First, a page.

How are gasoline brands different?

How are gasoline brands different?

My next-door neighbor swears by a brand of gasoline that is sold about 5 miles from our neighborhood. I, on the other hand, opt for the gas station that is less than a half-mile away. I figure all brands of gasoline are basically the same, while my neighbor insists not. Guess who is right? My neighbor, of course. Not all brands are the same, although every one of them starts out basically the same.

All gasoline is made from crude oil. It goes to the refinery and what comes out is called the base gasoline. Since all crude oil is not created equal, not all base gasoline is the same, either. However, they are so close as to all be able to carry the label “base” as in “hey guys, if you want to make gasoline, this is what you can start with”. All base gasoline leaves the refinery with one additive. It is required by law that they have an additive that prevents deposits in an engine’s intake valves. From this base gasoline, all brands begin to work their own particular magic.

Let’s make this clear: all gasoline, no matter what brand, leaves deposits behind in your fuel injectors or your carburetor in your car. As many brands of gasoline that are on the market, that is how many combinations of additives there are that will remove those deposits. The additives that Brand A uses can be the same as the additives that Brand B uses, but each will use a different amount of each to clean out certain deposits that are left behind by any gasoline.

Brand C on the other hand may decide to use completely different additives than Brand A or Brand B altogether. All brands decide which additives to add based on what deposit they want to get rid of. Then, the marketing department goes to work to convince you that your car will run better because of this additive.

Just what are these additives, anyway? Glad you asked. They are those that:

  • deter gumming and improve the stability of the gasoline
  • reduce deposits that foul your spark plugs and also prevent preignition
  • prevent the fuel from icing, improve how the fuel vaporizes, reduce injector and valve
    deposits and reduce emissions.
  • prevent the fuel from corroding the tanks it is stored in before it gets to your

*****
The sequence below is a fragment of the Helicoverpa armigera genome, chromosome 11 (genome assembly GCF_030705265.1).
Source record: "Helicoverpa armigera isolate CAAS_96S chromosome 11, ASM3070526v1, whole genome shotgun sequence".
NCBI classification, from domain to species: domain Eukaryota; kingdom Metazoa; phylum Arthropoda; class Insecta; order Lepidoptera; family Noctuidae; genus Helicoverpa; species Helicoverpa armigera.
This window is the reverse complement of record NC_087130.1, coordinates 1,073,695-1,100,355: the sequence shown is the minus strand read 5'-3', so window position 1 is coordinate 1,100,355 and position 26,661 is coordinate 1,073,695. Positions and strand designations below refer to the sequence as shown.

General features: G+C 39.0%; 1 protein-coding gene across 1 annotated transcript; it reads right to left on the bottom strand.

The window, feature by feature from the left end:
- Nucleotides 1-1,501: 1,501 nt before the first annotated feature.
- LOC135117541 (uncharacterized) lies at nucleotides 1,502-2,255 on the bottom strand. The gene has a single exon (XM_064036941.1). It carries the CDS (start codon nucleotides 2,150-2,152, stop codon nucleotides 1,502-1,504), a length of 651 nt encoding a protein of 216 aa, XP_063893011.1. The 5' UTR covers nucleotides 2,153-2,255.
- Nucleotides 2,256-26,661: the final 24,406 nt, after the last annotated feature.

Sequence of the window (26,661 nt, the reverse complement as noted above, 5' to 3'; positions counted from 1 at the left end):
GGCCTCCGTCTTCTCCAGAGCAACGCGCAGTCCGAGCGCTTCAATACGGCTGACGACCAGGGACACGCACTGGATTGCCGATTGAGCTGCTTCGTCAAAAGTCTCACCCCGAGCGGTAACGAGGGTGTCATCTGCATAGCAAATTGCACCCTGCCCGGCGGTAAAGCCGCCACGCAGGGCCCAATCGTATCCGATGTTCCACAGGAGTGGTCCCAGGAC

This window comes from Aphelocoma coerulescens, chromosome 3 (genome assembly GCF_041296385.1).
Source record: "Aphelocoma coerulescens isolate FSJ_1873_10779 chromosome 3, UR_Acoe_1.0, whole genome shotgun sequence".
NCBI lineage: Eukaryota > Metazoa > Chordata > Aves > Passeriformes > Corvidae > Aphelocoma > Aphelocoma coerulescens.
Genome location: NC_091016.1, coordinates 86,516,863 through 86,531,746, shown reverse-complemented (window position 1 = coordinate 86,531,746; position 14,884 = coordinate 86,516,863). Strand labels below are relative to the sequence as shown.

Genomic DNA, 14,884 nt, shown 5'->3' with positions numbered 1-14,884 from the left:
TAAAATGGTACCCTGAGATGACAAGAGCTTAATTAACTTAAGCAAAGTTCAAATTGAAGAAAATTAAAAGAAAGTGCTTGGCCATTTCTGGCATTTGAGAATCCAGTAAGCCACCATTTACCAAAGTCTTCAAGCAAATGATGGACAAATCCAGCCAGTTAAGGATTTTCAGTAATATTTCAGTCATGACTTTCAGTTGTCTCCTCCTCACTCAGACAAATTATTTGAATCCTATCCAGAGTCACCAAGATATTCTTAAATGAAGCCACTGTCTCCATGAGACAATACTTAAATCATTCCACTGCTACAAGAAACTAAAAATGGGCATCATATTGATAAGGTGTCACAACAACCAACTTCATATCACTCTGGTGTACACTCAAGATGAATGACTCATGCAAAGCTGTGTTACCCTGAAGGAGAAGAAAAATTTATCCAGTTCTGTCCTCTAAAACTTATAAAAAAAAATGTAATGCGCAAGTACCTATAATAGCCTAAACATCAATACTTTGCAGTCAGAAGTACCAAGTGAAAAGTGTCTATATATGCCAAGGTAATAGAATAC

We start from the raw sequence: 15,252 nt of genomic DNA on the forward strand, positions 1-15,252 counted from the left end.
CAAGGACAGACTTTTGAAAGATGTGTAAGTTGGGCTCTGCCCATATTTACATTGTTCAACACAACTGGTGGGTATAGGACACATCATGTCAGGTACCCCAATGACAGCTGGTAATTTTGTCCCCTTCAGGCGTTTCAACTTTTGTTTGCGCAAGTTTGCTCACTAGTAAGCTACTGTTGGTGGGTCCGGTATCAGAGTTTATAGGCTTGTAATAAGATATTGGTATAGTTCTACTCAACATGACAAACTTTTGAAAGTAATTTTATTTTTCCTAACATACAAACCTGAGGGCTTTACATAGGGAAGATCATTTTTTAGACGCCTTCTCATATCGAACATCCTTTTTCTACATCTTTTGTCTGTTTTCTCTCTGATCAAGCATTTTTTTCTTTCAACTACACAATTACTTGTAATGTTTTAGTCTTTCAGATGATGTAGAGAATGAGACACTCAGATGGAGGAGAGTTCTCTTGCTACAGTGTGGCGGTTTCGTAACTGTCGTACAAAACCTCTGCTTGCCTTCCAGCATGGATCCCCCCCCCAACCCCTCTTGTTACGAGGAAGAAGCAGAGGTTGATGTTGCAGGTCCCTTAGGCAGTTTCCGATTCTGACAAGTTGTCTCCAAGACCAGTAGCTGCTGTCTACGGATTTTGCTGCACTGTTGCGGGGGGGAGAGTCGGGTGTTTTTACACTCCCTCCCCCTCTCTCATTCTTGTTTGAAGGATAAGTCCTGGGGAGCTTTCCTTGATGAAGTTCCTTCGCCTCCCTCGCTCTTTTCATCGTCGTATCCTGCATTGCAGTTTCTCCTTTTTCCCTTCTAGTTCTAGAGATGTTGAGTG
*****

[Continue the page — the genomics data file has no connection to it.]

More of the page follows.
the gas station, and also after it gets there and is stored prior to your pumping it
    into your tank.
  • prevent the fuel from icing up
  • give the fuel its particular color

These are the additives that gasoline companies put into their brand of gasoline. Their marketing will tell you which additive or additives are in their gasoline, and why you should buy it to keep your car running smoothly.

Isn’t that simple? No…actually it isn’t. First of all, you would expect that each brand gets its base gasoline from the same place close-by its Brand Headquarters. That is not the case. Brands do not pipe their own base gasoline to their different plants for the additives to be added. Gas is expensive enough without the added expense of each brand piping their own base to places far away from their headquarters when there is a perfectly good base to be had closer to the various plants throughout the United States.

Since it is the additives that make Brands A, B, and C different, and since the base gasoline differs only slightly, it makes sense to do this. However, Brand A in the Mid-West will probably be different than Brand A found on the East Coast – even though the additives in the gas are the same. Perhaps it is nit-picking to include this information, but it is interesting to note nonetheless.

The second thing to remember about these different brands is that each additive will remove the deposits it says it will, but each will also leave behind its own deposit. That’s right, each additive leaves behind deposits of its own, which will in time, build up in your engine. No marketing department will ever tell you that. That’s not good for business! So, what is a savvy consumer to do? Why, switch brands every few thousand miles,

that’s what! Look at what Brand A says its additives will do, and then look at what Brand B says, and Brand C and so on, and then switch based on your research. Of course, if you are like me, all that researching is just too taxing. Just switch brands every few thousand miles, and know that you are one of the few who really know the score about gasoline brands and their additives. Am I going to share this information with my neighbor? I’m still thinking about it.

that’s what

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